director of the Center for Rural Research/Development, 308.865.8199
The University of Nebraska at Kearney is starting a project to help current and future business people in rural Nebraska better compete in the growing global marketplace.
The UNK College of Business and Technology (CBT) program is called Global Economic Gardening: An Alliance for Business and International Education in Rural Nebraska. Its mission is to teach the region’s K-12, university students and area business people how to successfully buy and sell products and services worldwide.
“Nebraska must grow regional business leaders with an international focus to become a competitive global player,” said Deborah Murray, project director. “This program is designed to change the current paradigm among our younger population and current business people to think about growing global entrepreneurial capacity by seeking global partnerships, acquiring global business knowledge and engaging in global economic growth.”
The region’s young and educated populations are largely leaving the state seeking new opportunities, according to the U.S. Census Bureau, she said. “Increasingly, the region’s entrepreneurs are finding it difficult to become globally competitive. Achieving the necessary critical mass is difficult for business development due to the region’s low population density.”
In the program, that runs August 2007 through June 2009, K-12 students, university students and community members will participate in seminars and workshops that will expose them to cultural etiquette and business practices, global business opportunities and current ethical, social, environmental and technological issues.
During the first year, Murray expects that 200 UNK students, several hundred elementary students, 200 distance learning students and up to 100 business owners and entrepreneurs will participate.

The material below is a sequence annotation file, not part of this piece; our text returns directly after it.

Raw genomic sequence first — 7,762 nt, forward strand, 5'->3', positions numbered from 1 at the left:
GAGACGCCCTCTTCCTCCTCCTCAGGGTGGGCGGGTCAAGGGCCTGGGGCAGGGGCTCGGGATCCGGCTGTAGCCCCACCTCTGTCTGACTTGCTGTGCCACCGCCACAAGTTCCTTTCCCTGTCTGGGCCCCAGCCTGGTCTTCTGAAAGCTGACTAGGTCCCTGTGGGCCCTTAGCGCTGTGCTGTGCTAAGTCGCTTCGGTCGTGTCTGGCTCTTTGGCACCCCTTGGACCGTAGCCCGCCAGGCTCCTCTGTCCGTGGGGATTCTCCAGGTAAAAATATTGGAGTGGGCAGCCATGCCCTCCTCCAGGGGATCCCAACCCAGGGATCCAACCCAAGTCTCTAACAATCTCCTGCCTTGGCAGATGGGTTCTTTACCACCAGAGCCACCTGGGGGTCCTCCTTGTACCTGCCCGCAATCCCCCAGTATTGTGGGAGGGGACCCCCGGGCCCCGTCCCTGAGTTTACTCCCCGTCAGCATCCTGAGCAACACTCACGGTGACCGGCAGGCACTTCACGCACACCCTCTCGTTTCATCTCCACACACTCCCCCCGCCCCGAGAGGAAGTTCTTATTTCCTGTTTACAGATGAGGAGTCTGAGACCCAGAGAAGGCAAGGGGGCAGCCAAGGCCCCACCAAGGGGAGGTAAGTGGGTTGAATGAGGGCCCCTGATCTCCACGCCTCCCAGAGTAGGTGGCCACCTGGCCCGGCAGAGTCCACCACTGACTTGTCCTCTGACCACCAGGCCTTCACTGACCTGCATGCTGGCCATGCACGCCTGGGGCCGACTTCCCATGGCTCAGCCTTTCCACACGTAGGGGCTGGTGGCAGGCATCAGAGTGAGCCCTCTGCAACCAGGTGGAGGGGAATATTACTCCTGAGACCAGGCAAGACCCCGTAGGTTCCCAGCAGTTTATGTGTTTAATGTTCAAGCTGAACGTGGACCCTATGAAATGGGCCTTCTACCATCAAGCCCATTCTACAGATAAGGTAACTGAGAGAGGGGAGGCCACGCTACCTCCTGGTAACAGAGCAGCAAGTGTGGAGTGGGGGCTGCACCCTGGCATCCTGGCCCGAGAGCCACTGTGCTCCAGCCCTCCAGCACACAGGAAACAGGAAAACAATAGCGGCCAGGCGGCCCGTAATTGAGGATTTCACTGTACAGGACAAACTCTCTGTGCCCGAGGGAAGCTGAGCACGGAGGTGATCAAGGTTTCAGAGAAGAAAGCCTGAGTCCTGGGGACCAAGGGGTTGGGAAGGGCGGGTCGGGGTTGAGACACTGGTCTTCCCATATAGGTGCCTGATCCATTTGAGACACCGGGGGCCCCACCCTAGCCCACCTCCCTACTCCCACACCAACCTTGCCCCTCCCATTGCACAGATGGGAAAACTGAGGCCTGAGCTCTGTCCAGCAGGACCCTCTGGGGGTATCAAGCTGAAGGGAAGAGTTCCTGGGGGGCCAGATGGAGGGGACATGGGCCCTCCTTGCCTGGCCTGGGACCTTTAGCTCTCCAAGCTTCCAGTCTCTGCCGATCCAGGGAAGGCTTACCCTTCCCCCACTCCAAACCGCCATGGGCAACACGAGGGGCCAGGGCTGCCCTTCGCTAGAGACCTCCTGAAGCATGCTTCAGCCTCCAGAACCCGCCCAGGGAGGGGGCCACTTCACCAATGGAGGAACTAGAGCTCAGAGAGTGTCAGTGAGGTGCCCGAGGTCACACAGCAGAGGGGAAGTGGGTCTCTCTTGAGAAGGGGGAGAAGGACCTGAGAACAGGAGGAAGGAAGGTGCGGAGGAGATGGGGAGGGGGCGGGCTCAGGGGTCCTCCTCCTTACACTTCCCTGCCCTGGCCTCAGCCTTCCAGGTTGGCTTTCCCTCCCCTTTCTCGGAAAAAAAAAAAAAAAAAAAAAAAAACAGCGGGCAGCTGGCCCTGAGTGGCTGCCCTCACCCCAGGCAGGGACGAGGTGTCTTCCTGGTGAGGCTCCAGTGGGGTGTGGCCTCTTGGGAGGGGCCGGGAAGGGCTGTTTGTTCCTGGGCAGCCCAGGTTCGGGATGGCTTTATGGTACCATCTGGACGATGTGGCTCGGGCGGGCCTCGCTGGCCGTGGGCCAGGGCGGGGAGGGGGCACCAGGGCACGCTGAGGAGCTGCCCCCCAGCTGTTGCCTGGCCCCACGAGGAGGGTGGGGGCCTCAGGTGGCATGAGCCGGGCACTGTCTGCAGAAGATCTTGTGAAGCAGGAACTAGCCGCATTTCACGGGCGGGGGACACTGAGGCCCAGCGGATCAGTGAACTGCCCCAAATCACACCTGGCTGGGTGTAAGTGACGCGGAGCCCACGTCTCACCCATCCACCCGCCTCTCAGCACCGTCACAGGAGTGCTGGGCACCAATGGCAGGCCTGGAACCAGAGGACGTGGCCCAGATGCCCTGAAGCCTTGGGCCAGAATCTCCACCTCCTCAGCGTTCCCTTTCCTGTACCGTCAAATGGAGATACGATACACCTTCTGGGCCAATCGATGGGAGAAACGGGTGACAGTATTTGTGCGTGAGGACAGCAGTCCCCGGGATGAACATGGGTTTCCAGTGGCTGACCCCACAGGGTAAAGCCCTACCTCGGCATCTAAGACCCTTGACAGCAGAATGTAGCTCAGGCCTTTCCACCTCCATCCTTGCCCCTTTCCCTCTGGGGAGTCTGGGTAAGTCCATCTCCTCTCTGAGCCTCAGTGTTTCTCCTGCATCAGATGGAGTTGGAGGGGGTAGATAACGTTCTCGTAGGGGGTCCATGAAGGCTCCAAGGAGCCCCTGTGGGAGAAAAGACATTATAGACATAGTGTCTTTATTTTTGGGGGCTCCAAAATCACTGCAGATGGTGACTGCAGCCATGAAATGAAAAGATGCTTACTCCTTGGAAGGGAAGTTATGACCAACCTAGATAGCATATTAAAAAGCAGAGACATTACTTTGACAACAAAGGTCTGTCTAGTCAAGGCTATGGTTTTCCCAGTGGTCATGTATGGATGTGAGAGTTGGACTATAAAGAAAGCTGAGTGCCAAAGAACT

The program is funded by a two-year, $165,000 grant from the U.S. Department of Education.
UNK has partnered with various community groups to attract business people into the program, among the groups involved are the Kearney Chamber of Commerce, the Center for Rural Entrepreneurship, the Development Council of Buffalo County, regional economic development directors, and regional and state governmental leaders.
The Global Economic Gardening program adheres to a “grow-your-own” philosophy of economic development, Murray said. “It encourages community businesspersons, university students and faculty, and K-12 students to nurture global business development by using skills analogous to those employed in successful gardening,” she continued. “This includes promoting reliance on the resources, intelligence and strong work ethic characteristics of the Midwest population.”
UNK is uniquely able to be successful in this program as it is home to a Center for Economic Education, whose mission is to educate and train teachers and K-12 students in the value of economic growth including what it means to be an entrepreneur, said Mary Rittenhouse, co-program director and director of the center.
“To encourage the understanding of the possibilities of global entrepreneurship in the region’s K-12 student population, a Web-based, podcasted international entrepreneurship curriculum with complementary lesson plans will be created and made available to Nebraska elementary and secondary teachers,” she said. “Educating rural primary and secondary school-aged children about international entrepreneurship will have long-term positive effects for the state.”
Murray said UNK is well positioned to offer this course as it has long-standing cooperative agreements with universities in Europe, Asia and South America. UNK has a newly established program with 21 Chinese universities. These students joined nearly 250 Japanese students at UNK through an agreement with the National Collegiate Network in Tokyo, Japan.
The grant will also enable the CBT to introduce an international business minor. Students here will have opportunities to study overseas and complete internships in businesses in other countries. “The ability to participate in an international internship will vastly enhance the preparation of UNK students for working in the global marketplace,” said Mary Ann Lawson, business internship coordinator.
“We are excited about the added dimensions that this program will offer our students and the community at large,” said Dr. Bruce Forster, CBT dean and John Becker Endowed Professor of Business. “It complements the academic and other outreach programs of the College of Business and Technology in many dimensions.”